Bangladeshi Workers Report Abuses and Violence Against Those Seeking Change



International Labor Rights Forum

New interviews with Bangladeshi garment workers make clear that a climate of fear and intimidation prevails in the country’s industry, two and a half years after the Rana Plaza building collapse and the launch of the first industrial reform programs to address the pervasive fire and structural hazards in Bangladeshi garment factories.

A 100-page report, Our Voices, Our Safety: Bangladeshi Garment Workers Speak Out, published today by the International Labor Rights Forum and based on in-depth interviews with more than 70 workers, shows that workers will not be safe without a voice at work.

“Fire, electrical, and structural safety in garment factories is essential and will save lives,” said Bjorn Claeson, the author of the report. “But these renovations and repairs must be the foundation for additional reforms that address the intimidation and violence that keep workers silent, afraid to voice concerns and put forward solutions to ensure their own safety. A next phase of reforms must instill the lessons that respect for workers is as important to safety as are fire exits, that workers’ perspectives on safety are as important as the findings of building engineers. Without it workers’ lives and health will continue to be in jeopardy.”

“We set out to talk with workers about fire, electrical, and structural safety issues,” said Kalpona Akter, Executive Director of the Bangladesh Center for Worker Solidarity, whose staff conducted most of the worker interviews for the report. “But almost all workers wanted to talk to us about more than the necessary technical repairs and renovations in their factories. This report is an attempt to do justice to their words and to tell the story of safety from the point of view of the workers we interviewed.”

The worker interviews presented in the report describe a chilling web of social relations of intimidation and violence that spans factories and apparel companies, workers’ communities, government agencies, law enforcement, and even their families. Workers report production targets and workloads so high managers prevent them from taking necessary restroom breaks, drinking water, leaving the factory at a reasonable hour, or getting leaves from work to attend to their own or their family members’ medical emergencies. They speak about wages so low they are effectively trapped in abusive conditions, and about sexual harassment and abuse for which the victims are blamed.

“Revealed in the report is a mind-blowing confluence of violence inflicted on the bodies and beings of women workers: intimidation, rape, silencing, harassment, beatings, torture, unsafe buildings, denial of breaks, dismissal of opinions, unequal pay, slave wages,” said Eve Ensler, playwright and activist. “Factory owners, huge corporate chains, retailers and consumers ourselves are all complicit in a system that denies workers their voice and full participation in their own futures and well-being.”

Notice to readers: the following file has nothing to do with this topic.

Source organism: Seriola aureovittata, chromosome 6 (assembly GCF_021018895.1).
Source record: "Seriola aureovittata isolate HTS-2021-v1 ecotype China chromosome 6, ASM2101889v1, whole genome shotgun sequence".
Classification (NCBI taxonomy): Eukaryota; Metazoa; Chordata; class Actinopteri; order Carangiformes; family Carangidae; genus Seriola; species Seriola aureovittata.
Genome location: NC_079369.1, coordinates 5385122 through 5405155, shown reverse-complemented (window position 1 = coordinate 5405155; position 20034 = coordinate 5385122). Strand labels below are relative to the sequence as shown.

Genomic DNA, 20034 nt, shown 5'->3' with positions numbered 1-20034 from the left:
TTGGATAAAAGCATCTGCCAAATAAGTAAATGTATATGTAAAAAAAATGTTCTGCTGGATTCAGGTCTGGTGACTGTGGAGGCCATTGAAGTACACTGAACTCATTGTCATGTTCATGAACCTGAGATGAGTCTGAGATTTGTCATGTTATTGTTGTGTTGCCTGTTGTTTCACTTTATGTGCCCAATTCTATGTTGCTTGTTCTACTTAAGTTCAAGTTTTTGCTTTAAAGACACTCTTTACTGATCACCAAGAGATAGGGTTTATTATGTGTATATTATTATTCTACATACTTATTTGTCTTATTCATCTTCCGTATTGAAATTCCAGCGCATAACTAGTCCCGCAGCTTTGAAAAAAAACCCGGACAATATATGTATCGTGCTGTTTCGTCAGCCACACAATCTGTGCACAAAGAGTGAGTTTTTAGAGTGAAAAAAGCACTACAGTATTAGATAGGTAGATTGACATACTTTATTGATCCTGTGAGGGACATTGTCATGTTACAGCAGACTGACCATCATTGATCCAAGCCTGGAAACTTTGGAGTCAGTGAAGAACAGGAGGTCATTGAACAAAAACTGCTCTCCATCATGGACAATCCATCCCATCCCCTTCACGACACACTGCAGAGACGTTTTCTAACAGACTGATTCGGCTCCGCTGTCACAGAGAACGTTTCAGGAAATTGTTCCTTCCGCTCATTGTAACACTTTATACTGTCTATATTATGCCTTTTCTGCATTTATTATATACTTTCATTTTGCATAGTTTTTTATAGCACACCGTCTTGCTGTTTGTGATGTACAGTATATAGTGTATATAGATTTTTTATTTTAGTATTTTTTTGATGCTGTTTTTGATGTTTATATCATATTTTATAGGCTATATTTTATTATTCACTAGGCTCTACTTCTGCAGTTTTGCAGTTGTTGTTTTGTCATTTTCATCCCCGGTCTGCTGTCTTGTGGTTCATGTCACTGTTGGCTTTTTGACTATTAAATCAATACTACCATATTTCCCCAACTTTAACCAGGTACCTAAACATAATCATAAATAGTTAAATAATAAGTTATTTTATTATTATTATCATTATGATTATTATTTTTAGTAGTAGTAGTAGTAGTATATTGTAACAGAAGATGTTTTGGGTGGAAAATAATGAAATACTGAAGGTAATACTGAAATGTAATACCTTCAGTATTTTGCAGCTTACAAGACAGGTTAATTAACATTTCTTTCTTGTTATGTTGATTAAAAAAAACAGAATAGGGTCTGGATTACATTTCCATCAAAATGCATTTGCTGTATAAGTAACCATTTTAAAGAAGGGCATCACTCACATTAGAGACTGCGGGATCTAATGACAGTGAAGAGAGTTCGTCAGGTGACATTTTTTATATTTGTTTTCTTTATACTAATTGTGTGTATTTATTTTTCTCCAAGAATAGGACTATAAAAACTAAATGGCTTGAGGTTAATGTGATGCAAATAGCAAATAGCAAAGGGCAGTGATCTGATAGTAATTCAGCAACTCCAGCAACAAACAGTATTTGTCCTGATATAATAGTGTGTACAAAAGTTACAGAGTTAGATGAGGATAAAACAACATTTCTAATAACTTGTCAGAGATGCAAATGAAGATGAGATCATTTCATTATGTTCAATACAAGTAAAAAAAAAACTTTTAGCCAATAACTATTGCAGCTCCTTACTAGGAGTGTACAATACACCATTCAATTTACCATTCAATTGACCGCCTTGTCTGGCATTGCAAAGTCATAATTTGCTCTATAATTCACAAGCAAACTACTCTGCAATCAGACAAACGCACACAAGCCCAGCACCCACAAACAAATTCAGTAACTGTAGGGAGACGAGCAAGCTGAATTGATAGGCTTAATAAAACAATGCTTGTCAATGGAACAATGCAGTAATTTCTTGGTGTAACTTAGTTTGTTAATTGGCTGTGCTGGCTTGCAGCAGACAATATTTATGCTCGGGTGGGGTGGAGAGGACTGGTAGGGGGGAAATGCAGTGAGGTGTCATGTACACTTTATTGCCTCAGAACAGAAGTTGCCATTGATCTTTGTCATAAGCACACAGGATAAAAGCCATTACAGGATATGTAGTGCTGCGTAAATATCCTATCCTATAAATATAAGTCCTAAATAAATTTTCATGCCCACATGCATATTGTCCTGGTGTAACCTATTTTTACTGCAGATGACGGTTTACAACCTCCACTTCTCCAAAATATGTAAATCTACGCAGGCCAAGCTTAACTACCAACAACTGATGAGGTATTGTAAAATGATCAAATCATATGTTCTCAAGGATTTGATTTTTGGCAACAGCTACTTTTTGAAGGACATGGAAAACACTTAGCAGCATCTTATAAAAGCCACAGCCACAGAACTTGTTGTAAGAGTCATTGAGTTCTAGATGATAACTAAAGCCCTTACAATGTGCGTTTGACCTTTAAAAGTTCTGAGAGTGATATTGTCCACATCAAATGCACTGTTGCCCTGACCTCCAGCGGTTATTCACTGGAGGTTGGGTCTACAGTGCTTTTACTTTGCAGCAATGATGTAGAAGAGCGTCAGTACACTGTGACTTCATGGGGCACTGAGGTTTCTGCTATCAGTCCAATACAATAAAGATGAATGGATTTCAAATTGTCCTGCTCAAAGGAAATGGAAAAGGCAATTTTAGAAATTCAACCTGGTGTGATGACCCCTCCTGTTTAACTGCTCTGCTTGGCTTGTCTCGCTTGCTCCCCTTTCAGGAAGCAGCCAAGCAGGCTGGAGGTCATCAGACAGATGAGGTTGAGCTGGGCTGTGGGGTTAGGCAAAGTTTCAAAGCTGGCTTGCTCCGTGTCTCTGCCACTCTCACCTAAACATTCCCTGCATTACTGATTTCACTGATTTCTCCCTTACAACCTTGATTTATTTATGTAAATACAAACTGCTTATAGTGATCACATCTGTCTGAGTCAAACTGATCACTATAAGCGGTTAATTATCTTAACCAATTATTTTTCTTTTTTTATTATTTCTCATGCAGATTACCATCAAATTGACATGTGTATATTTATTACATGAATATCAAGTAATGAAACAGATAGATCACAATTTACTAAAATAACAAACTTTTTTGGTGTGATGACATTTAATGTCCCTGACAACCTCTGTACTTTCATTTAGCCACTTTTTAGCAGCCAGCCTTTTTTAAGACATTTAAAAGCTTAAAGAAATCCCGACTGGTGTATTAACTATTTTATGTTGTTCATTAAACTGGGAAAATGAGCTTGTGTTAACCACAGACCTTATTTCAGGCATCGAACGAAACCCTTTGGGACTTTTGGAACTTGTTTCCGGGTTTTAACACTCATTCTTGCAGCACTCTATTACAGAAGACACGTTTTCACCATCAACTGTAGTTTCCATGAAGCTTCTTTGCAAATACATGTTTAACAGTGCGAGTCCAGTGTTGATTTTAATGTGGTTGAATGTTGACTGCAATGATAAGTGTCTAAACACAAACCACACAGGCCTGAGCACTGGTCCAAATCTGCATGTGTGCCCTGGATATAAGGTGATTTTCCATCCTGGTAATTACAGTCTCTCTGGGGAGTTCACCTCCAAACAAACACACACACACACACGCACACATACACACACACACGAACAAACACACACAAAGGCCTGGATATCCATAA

The report finds that the two main industrial reform programs, the Accord on Fire and Building Safety in Bangladesh and the Alliance for Bangladesh Worker Safety, differ markedly in their attention to the social relations that ground the violence and intimidation threatening workers’ safety. Whereas the Accord enables worker organizations to engage as equals in solving safety problems, the Alliance does not provide a meaningful voice to workers or trade unions.

“A core tenant of the occupational health and safety profession is that no factory-level safety program can be effective without the genuine participation of informed, knowledgeable and active workers in identifying and correcting workplace hazards,” said Garrett D. Brown, a Certified Industrial Hygienist and Coordinator of the Maquiladora Health and Safety Support Network. “Bangladesh’s garment factories will not improve unless the women workers in them have a meaningful voice and are protected from retaliation and discrimination.”

“The next phase of safety reforms should build on the progress achieved under the Accord,” said Judy Gearhart, Executive Director of the International Labor Rights Forum. “The goal should be an end to the reprisals against workers who make their voices heard, and a safe working environment where factory owners and managers engage with workers with mutual respect. The Bangladeshi government must register unions according to the law, and investigate and publicly denounce factory owners for using thugs to silence workers through violence and intimidation. Factory owners must adopt a zero-tolerance policy for managers who threaten or inflict violence against workers, and urge the industry associations to do the same toward their members. Apparel brands and retailers must reform their purchasing practices to cease commercial demands that contribute to the silencing of workers, committing instead to prices and delivery times in line with the cost and time of producing goods in compliance with all safety and labor regulations.”